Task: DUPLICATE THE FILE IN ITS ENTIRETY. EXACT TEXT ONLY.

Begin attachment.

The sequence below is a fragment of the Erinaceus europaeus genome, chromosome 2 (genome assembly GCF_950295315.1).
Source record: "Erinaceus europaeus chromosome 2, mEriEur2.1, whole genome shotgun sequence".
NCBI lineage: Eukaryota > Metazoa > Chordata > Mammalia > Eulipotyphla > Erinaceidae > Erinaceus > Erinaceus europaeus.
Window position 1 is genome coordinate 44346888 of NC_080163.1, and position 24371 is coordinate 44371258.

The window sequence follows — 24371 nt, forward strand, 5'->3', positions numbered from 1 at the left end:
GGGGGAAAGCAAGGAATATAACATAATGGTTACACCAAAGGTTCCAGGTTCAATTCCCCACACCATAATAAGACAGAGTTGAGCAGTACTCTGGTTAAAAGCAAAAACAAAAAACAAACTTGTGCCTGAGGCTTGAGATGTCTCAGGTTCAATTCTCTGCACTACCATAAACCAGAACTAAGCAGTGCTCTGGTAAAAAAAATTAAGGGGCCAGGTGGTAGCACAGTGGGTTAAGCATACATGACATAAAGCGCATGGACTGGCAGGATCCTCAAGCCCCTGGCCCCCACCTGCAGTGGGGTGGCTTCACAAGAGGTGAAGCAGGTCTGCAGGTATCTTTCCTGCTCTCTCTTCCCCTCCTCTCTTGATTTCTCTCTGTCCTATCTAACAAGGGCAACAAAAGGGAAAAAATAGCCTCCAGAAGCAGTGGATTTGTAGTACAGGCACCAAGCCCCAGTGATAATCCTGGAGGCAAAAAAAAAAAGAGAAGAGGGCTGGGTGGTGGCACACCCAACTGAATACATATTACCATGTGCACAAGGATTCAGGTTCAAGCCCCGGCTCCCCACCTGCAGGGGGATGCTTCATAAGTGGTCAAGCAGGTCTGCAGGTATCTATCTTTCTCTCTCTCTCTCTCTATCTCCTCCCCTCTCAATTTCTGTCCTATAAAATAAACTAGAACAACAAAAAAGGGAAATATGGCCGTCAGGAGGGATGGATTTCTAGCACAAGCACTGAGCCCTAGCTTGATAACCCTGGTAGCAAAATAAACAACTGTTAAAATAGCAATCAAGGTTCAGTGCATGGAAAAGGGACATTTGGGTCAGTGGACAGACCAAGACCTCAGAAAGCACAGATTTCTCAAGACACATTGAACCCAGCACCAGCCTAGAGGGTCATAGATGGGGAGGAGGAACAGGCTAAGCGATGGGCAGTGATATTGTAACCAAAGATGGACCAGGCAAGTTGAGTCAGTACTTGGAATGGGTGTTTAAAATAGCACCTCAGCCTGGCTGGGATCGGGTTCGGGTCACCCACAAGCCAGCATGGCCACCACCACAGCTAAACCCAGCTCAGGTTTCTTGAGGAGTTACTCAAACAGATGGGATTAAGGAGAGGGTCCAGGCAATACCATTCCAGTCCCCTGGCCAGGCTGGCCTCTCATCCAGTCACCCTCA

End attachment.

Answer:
The sequence below is a fragment of the Erinaceus europaeus genome, chromosome 2 (genome assembly GCF_950295315.1).
Source record: "Erinaceus europaeus chromosome 2, mEriEur2.1, whole genome shotgun sequence".
NCBI lineage: Eukaryota > Metazoa > Chordata > Mammalia > Eulipotyphla > Erinaceidae > Erinaceus > Erinaceus europaeus.
Window position 1 is genome coordinate 44346888 of NC_080163.1, and position 24371 is coordinate 44371258.

The window sequence follows — 24371 nt, forward strand, 5'->3', positions numbered from 1 at the left end:
GGGGGAAAGCAAGGAATATAACATAATGGTTACACCAAAGGTTCCAGGTTCAATTCCCCACACCATAATAAGACAGAGTTGAGCAGTACTCTGGTTAAAAGCAAAAACAAAAAACAAACTTGTGCCTGAGGCTTGAGATGTCTCAGGTTCAATTCTCTGCACTACCATAAACCAGAACTAAGCAGTGCTCTGGTAAAAAAAATTAAGGGGCCAGGTGGTAGCACAGTGGGTTAAGCATACATGACATAAAGCGCATGGACTGGCAGGATCCTCAAGCCCCTGGCCCCCACCTGCAGTGGGGTGGCTTCACAAGAGGTGAAGCAGGTCTGCAGGTATCTTTCCTGCTCTCTCTTCCCCTCCTCTCTTGATTTCTCTCTGTCCTATCTAACAAGGGCAACAAAAGGGAAAAAATAGCCTCCAGAAGCAGTGGATTTGTAGTACAGGCACCAAGCCCCAGTGATAATCCTGGAGGCAAAAAAAAAAAGAGAAGAGGGCTGGGTGGTGGCACACCCAACTGAATACATATTACCATGTGCACAAGGATTCAGGTTCAAGCCCCGGCTCCCCACCTGCAGGGGGATGCTTCATAAGTGGTCAAGCAGGTCTGCAGGTATCTATCTTTCTCTCTCTCTCTCTCTATCTCCTCCCCTCTCAATTTCTGTCCTATAAAATAAACTAGAACAACAAAAAAGGGAAATATGGCCGTCAGGAGGGATGGATTTCTAGCACAAGCACTGAGCCCTAGCTTGATAACCCTGGTAGCAAAATAAACAACTGTTAAAATAGCAATCAAGGTTCAGTGCATGGAAAAGGGACATTTGGGTCAGTGGACAGACCAAGACCTCAGAAAGCACAGATTTCTCAAGACACATTGAACCCAGCACCAGCCTAGAGGGTCATAGATGGGGAGGAGGAACAGGCTAAGCGATGGGCAGTGATATTGTAACCAAAGATGGACCAGGCAAGTTGAGTCAGTACTTGGAATGGGTGTTTAAAATAGCACCTCAGCCTGGCTGGGATCGGGTTCGGGTCACCCACAAGCCAGCATGGCCACCACCACAGCTAAACCCAGCTCAGGTTTCTTGAGGAGTTACTCAAACAGATGGGATTAAGGAGAGGGTCCAGGCAATACCATTCCAGTCCCCTGGCCAGGCTGGCCTCTCATCCAGTCACCCTCA